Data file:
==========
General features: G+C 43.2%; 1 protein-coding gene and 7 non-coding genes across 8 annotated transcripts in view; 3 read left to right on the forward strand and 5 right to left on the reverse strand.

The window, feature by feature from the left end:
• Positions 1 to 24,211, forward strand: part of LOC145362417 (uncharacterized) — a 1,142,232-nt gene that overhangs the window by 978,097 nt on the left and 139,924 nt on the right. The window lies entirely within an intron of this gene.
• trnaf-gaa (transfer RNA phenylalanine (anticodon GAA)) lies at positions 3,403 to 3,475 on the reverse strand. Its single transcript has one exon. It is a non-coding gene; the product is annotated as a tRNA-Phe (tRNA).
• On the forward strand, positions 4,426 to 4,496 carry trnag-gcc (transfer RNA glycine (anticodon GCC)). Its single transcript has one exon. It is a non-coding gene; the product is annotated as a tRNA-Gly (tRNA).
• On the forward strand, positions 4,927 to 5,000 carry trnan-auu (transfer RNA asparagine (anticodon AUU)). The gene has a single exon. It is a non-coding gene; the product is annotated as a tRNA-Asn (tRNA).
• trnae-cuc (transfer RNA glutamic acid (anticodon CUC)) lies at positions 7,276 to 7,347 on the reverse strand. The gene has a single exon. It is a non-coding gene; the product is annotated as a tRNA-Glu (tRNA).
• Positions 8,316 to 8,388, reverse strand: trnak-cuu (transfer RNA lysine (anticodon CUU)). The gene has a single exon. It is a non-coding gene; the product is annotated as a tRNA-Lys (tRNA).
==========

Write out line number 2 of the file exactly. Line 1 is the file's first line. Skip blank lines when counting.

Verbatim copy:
The window, feature by feature from the left end: